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Research Review - Final – Apr. 15, 2013
Child Exposure to Trauma: Comparative Effectiveness of Interventions Addressing Maltreatment
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Archived: This report is greater than 3 years old. Findings may be used for research purposes, but should not be considered current.
(1) To assess the comparative effectiveness of interventions (psychosocial and/or pharmacological) for children age 0 to 14 exposed to maltreatment in addressing child well-being outcomes (mental and behavioral health; caregiver-child relationship; cognitive, language, and physical development; school-based functioning) and child welfare outcomes (safety, placement stability, and permanency); (2) To assess the comparative effectiveness of interventions (a) with different treatment characteristics, (b) for child and caregiver subgroups, and (c) for engaging and retaining children and/or caregivers in treatment; and (3) To assess harms associated with interventions for this population.
MEDLINE®, PsycINFO®, Social Science Citation Index®, and the Cochrane Library. Additional studies were identified from reference lists and technical experts.
A team of reviewers, including clinicians specializing in child trauma treatment, independently reviewed, extracted data from, and rated the risk of bias of relevant trials. Decisions required agreement between two independent reviewers, with disagreements regarding inclusion or exclusion resolved by a third. We qualitatively synthesized results; quantitative analysis was not appropriate due to clinical heterogeneity, insufficient numbers of similar studies, and wide variation in outcome reporting.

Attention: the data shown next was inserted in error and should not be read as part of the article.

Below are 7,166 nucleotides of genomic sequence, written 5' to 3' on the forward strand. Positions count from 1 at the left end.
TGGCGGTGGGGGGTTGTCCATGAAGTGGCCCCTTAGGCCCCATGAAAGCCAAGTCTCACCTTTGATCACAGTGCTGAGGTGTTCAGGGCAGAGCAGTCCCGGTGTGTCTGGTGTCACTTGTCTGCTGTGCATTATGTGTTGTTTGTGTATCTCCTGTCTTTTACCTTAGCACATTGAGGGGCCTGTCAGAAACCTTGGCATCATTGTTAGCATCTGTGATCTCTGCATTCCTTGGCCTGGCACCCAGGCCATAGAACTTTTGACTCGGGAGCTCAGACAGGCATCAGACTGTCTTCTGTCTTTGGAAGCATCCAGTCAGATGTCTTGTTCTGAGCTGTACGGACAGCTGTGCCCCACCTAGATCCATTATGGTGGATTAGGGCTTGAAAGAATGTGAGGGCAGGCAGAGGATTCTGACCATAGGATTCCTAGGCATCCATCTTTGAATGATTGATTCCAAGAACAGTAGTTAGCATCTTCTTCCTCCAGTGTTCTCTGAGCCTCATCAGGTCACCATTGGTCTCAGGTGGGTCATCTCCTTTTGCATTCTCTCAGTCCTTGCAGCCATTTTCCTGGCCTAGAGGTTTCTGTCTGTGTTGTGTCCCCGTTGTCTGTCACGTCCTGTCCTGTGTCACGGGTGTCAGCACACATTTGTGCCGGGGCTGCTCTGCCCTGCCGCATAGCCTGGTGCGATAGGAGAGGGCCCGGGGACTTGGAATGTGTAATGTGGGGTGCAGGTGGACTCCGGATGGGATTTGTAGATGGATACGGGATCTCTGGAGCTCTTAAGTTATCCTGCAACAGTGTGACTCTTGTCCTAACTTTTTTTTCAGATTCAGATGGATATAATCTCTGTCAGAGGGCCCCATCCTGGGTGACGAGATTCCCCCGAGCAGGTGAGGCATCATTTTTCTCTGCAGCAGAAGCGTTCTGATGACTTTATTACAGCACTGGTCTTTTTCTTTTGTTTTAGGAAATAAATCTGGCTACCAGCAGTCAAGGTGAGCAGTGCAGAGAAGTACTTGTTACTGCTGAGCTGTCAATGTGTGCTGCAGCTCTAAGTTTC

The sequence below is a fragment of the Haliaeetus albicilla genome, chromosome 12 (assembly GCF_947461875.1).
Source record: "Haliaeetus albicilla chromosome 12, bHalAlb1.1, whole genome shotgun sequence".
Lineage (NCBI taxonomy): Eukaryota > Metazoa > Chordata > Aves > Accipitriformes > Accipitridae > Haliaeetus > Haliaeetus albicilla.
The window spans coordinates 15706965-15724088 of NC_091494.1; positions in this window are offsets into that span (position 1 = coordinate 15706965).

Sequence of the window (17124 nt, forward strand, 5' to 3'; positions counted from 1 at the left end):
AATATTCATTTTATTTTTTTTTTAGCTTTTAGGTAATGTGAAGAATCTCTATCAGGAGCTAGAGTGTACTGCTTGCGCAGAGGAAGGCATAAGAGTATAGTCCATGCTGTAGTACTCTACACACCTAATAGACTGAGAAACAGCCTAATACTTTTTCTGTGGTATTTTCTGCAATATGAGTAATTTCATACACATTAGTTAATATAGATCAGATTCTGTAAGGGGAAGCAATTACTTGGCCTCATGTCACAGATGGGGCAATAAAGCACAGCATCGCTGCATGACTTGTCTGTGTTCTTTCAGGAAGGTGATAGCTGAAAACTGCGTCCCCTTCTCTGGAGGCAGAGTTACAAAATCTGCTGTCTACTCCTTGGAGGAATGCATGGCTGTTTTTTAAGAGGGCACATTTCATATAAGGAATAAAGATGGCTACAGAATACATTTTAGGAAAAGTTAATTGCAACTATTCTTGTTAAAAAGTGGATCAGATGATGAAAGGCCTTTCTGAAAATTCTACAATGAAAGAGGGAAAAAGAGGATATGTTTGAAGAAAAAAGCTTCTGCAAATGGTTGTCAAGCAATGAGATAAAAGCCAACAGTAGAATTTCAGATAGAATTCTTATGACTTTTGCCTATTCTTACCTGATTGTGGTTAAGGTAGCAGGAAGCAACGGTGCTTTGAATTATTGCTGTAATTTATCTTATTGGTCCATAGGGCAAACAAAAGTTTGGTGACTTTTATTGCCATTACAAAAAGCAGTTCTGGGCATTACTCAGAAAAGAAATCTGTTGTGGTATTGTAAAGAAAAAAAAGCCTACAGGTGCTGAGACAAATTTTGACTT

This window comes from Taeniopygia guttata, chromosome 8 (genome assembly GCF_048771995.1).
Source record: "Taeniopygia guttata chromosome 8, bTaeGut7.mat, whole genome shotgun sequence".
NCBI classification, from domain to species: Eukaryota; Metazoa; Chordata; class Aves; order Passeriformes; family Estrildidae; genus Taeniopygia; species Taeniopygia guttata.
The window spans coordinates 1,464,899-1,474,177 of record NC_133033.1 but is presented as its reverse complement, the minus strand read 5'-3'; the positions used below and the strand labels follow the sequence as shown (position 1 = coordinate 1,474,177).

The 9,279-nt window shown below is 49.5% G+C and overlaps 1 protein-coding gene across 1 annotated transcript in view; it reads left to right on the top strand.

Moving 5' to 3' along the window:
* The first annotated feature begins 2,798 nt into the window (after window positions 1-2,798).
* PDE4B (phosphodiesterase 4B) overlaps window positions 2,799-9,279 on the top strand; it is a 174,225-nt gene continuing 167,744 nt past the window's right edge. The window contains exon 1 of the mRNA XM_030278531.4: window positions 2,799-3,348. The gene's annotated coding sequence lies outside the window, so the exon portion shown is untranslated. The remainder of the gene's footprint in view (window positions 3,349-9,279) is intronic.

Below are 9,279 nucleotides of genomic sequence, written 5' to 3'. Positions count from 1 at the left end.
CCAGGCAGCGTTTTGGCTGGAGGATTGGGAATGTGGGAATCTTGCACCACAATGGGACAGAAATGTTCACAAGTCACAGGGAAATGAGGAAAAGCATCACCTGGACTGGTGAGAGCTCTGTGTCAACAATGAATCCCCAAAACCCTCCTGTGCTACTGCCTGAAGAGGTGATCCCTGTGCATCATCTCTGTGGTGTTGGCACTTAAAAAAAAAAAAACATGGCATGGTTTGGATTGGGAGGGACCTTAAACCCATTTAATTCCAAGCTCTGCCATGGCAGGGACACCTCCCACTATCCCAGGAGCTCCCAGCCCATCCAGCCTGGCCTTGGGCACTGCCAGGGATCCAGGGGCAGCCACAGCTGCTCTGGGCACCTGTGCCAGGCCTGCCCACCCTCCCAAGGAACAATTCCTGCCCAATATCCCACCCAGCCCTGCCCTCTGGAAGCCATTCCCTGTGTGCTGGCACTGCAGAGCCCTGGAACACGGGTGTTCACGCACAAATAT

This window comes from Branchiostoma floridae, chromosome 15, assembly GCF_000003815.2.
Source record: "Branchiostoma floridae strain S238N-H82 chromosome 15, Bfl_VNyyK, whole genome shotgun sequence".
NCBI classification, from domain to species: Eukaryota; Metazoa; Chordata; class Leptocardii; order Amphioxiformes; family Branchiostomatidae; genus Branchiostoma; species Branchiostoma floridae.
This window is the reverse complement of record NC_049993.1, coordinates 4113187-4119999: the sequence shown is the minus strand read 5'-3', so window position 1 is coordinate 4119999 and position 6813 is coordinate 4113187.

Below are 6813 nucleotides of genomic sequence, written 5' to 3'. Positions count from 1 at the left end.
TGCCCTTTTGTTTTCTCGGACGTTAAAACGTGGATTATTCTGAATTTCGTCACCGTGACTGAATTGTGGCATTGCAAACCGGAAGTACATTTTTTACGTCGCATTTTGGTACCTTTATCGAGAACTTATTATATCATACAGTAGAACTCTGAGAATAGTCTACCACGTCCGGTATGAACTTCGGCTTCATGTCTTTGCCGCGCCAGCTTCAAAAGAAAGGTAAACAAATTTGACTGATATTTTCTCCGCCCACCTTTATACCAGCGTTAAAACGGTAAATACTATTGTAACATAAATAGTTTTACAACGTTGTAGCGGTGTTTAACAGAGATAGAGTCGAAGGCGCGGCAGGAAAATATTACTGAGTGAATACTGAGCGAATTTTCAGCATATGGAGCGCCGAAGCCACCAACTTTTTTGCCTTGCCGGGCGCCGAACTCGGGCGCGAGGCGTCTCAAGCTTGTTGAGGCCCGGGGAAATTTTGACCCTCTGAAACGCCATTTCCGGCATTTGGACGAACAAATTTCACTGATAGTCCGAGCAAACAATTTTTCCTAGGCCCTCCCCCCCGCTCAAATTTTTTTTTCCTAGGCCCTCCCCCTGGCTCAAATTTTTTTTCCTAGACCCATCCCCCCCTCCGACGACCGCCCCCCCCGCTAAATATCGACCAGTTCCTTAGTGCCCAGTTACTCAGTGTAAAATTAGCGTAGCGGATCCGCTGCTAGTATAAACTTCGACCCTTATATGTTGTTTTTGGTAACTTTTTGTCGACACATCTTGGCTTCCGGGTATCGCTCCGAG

We found a total of 24 trials and 1 cohort study of either medium or low risk of bias from our review of 6,282 unduplicated abstracts. Although pharmacotherapy was included in our definition of interventions for this review, we did not identify any eligible studies for inclusion. Our main finding was that the literature in this field is strikingly limited due to numerous substantive and methodological gaps. These limitations include (a) the predominance of single trials conducted by the treatment developers testing unique interventions which often employ strategies very similar to those of other approaches, (b) usual care, wait-list, or derived controls rather than head-to-head comparisons with bona fide alternative treatments, (c) short-term outcomes, (d) inadequate reporting of attrition, and (e) wide heterogeneity in type and psychometric soundness of outcome measurement across studies. Given the nascent state of the field, it is too early to make strong recommendations based on the available comparative effectiveness research. However, our review suggests that several interventions show promising child well-being and child welfare benefits and summarizes these findings by salient population subgroups including child age, type of maltreatment, and caregiving context (maltreating parents or foster/kinship parents).
This review serves as an urgent call for improving and building the evidence base for interventions to promote the well-being of maltreated children. A multisite research network is a powerful platform that could facilitate the conduct of large, methodologically rigorous comparative efficacy and effectiveness trials needed to move the field forward. More broadly, a paradigm shift is required on the part of researchers and funders alike to galvanize the commitment and resources necessary for conducting collaborative clinical trials with these particularly vulnerable children and families.